This page is intended for college, high school, or middle school students.
For younger students, a simpler explanation of the information on this page is
available on the
are transportation devices which are designed to
people and cargo from one place to another.
Airplanes come in many
shapes and sizes depending on the
mission of the aircraft. The airplane shown on
this slide is a turbine-powered airliner which has been chosen as
a representative aircraft.
The fuselage, or body of the airplane, is a long hollow tube which
holds all the pieces of an airplane together. The fuselage is hollow to reduce
As with most other parts of the airplane, the shape of the fuselage is normally
determined by the mission of the aircraft. A
supersonic fighter plane has a very slender,
streamlined fuselage to reduce the
drag associated with high speed flight. An
airliner has a wider fuselage to carry the maximum number of passengers.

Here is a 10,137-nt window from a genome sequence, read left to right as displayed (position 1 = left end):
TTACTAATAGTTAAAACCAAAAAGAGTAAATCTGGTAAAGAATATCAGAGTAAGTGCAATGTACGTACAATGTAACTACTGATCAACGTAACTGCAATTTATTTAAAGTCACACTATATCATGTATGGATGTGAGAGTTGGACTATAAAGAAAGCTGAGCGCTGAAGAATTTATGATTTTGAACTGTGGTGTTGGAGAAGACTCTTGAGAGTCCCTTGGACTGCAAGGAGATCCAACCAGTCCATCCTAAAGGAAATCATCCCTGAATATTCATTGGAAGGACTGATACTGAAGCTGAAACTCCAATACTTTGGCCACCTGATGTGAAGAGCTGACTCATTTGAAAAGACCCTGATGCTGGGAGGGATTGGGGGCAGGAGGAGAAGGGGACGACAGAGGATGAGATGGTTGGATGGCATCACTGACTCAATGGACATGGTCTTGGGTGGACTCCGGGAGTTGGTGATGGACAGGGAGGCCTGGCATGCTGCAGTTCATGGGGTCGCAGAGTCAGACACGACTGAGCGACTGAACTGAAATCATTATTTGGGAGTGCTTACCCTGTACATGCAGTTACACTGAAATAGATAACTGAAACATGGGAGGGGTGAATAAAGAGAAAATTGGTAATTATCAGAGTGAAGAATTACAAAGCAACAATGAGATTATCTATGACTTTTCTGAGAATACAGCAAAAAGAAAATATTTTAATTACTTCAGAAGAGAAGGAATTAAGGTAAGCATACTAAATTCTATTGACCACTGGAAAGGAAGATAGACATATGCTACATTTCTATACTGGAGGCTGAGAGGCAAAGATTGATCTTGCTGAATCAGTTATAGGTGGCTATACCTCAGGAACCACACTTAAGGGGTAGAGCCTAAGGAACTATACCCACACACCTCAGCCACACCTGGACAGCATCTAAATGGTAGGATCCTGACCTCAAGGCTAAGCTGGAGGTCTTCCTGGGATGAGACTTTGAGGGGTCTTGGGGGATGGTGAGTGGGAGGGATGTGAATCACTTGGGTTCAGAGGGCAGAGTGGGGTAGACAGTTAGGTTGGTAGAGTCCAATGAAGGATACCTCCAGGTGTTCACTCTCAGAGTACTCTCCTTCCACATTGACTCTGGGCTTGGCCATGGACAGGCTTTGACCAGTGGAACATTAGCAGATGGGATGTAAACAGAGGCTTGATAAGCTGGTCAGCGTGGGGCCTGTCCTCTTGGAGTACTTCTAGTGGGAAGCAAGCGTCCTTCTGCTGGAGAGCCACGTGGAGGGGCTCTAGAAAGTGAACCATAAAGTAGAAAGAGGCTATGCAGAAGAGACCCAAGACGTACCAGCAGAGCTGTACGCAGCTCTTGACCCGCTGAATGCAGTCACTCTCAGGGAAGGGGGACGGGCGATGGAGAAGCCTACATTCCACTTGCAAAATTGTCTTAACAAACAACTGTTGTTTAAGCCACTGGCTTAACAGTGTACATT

On an airliner, the pilots sit in a cockpit at the front of the
fuselage. Passengers and cargo are carried in the rear of the
fuselage and the fuel is usually stored in the wings. For a fighter plane,
the cockpit is normally on top of the fuselage, weapons are carried on the
wings, and the engines and fuel are placed at the rear of the fuselage.
of an aircraft is distributed all along the aircraft.
The fuselage, along with the passengers and cargo, contribute a significant
portion of the weight of an aircraft. The
center of gravity
of the aircraft is the average location of the weight and it is usually
located inside the fuselage. In flight, the aircraft
around the center of gravity because of
generated by the
rudder, and ailerons.
The fuselage must be designed with enough strength to withstand these torques.
Parts of an Airplane:
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